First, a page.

The panel had been added, very late in the game, to the program of the 108th Eastern Division American Philosophical Association Meeting. The size of the crowd surprised everyone, particularly since we’d organized things long after the printed conference program for had been sent out to APA members. We were up against stiff competition (the December APA is a zoo of sessions), including meetings of the International Association for Environmental Philosophy, the Hegel Society of America, the Radical Philosophy Association, and the Society for the History of Political Philosophy, among many others. How To Be A Philosopher. Articles Ian Ravenscroft philosophizes about philosophizing. 1. What to Wear Philosophers rarely get worked up about clothing. Clothes can be a source of aesthetic pleasure, and few philosophers are adamantly opposed to pleasure.

One of the intriguing things about authorities and authoritarian regimes is their fascination with uniforms and playing dress-up. 2. Graphing the history of philosophy. A close up of ancient and medieval philosophy ending at Descartes and Leibniz If you are interested in this data set you might like my latest post where I use it to make book recommendations.

Graphing the history of philosophy

This one came about because I was searching for a data set on horror films (don’t ask) and ended up with one describing the links between philosophers. To cut a long story very short I’ve extracted the information in the influenced by section for every philosopher on Wikipedia and used it to construct a network which I’ve then visualised using gephi It’s an easy process to repeat. It could be done for any area within Wikipedia where the information forms a network. First I’ll show why I think it’s worked as a visualisation. Philprettyv4.png (4000×4000) Philo-final-mid-res.png (4520×4196) Brain of mat kelcey. (update: like all interesting things it turns out someone else had already done this :D) questions a recent xkcd posed the idea... wikipedia trivia: if you take any article, click on the first link in the article text not in parentheses or italics, and then repeat, you will eventually end up at Philosophy. this raises a number of questions Q: though i wouldn't be surprised if it's true for most articles it can't be true for all articles. can it?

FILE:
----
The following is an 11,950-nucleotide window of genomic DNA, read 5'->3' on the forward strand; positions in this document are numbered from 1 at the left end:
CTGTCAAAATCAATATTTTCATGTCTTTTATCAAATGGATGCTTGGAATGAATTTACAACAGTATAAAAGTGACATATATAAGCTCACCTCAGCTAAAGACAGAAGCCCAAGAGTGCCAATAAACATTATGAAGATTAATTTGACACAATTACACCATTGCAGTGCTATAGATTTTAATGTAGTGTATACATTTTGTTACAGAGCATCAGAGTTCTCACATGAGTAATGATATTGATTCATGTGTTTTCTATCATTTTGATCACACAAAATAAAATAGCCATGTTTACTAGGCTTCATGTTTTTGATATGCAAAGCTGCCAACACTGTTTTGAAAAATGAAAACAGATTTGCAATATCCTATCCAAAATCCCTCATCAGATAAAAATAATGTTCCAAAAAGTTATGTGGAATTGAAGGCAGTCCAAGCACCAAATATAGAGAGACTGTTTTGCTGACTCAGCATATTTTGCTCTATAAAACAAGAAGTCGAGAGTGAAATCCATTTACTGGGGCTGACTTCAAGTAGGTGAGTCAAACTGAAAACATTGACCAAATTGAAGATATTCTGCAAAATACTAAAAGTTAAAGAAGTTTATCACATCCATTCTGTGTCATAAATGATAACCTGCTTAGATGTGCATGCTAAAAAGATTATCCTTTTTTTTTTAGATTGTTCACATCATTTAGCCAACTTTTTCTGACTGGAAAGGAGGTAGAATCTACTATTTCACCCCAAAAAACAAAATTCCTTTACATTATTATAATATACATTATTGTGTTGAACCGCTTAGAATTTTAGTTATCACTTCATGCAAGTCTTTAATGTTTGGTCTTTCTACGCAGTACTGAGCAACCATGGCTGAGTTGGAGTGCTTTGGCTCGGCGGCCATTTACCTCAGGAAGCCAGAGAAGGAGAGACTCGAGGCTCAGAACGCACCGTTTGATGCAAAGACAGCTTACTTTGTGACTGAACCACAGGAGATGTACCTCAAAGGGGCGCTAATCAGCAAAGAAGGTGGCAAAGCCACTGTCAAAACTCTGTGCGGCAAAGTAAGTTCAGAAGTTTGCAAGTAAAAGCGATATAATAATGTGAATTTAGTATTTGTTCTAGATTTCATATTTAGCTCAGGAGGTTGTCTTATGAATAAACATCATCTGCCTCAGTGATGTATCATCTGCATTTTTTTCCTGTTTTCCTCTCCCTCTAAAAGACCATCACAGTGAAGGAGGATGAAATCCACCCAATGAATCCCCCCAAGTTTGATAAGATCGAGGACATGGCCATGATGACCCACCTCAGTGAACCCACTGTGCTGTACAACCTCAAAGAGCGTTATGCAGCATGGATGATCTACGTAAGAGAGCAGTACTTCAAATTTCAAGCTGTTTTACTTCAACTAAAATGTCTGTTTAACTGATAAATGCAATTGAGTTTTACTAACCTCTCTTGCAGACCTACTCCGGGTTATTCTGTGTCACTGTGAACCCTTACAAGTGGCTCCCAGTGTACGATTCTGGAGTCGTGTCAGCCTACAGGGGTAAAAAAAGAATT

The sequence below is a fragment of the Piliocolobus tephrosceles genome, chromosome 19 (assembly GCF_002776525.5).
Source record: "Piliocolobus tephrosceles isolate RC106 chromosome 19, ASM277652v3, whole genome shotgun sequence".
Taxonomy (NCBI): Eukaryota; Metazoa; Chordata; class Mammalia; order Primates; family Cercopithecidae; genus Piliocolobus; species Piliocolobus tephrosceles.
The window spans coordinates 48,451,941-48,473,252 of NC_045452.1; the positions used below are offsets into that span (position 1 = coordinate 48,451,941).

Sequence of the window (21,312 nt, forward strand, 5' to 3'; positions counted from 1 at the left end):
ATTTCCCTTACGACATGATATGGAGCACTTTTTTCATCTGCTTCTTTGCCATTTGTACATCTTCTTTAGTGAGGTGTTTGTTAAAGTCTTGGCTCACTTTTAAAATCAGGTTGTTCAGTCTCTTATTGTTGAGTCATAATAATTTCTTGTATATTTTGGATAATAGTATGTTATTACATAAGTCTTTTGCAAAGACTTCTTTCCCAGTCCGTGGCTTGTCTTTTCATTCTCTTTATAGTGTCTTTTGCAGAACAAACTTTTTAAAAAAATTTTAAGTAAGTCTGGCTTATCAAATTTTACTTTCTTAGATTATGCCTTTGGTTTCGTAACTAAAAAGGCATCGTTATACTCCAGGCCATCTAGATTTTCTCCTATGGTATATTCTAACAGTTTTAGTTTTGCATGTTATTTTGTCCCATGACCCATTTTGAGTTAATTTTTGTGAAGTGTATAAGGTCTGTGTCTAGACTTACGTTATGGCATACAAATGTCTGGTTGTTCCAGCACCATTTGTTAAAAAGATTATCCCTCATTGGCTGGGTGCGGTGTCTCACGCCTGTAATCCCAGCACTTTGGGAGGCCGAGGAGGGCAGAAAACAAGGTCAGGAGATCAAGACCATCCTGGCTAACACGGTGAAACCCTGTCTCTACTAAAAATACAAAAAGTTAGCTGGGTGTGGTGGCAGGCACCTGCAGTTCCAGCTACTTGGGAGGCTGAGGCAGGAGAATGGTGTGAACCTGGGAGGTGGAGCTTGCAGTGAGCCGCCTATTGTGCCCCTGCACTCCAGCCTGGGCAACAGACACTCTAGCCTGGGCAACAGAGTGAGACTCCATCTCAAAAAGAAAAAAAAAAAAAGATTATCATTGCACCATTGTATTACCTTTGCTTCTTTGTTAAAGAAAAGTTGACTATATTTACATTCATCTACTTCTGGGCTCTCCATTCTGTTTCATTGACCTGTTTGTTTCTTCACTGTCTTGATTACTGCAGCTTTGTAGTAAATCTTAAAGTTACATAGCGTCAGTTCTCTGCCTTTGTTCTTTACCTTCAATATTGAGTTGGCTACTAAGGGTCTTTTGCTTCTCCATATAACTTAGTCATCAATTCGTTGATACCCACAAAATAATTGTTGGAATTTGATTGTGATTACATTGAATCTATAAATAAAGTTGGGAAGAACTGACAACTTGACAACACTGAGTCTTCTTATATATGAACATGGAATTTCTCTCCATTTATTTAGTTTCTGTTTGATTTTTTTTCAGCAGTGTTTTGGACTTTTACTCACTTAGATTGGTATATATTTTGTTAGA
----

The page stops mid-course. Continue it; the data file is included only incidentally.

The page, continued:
brain of mat kelcey

There's only one way to find out! Philosophical teaching will get students thinking for themselves again. Education would be more successful, and more enjoyable, if less time was spent teaching to the test and more time was spent teaching students to think for themselves.

Philosophical teaching will get students thinking for themselves again

I'm not alone in believing this. In a recent Cambridge Assessment Research Survey, 87% of lecturers said that too much teaching to the test is a major factor contributing to students being under-prepared for degree-level study. With such widespread agreement about this, you would think that the issue of how assessment pressure is distorting teaching would be at the centre of the debate about A-level reform. Instead, the discussion so far has focused on assessment structure (modular versus linear) and standards (bringing in HE to restore rigour and counter 'grade inflation'). But if real teaching has given way to a process of training students to jump through assessment hoops, HE concerns aren't going to be met simply by reducing the number of hoops, or by lifting them higher. But there is a false antithesis here. Internet Encyclopedia of Philosophy.

Philosophers and Their Works. The Philosophy of Neuroscience. First published Mon Jun 7, 1999; substantive revision Tue May 25, 2010 Over the past three decades, philosophy of science has grown increasingly “local.” Concerns have switched from general features of scientific practice to concepts, issues, and puzzles specific to particular disciplines.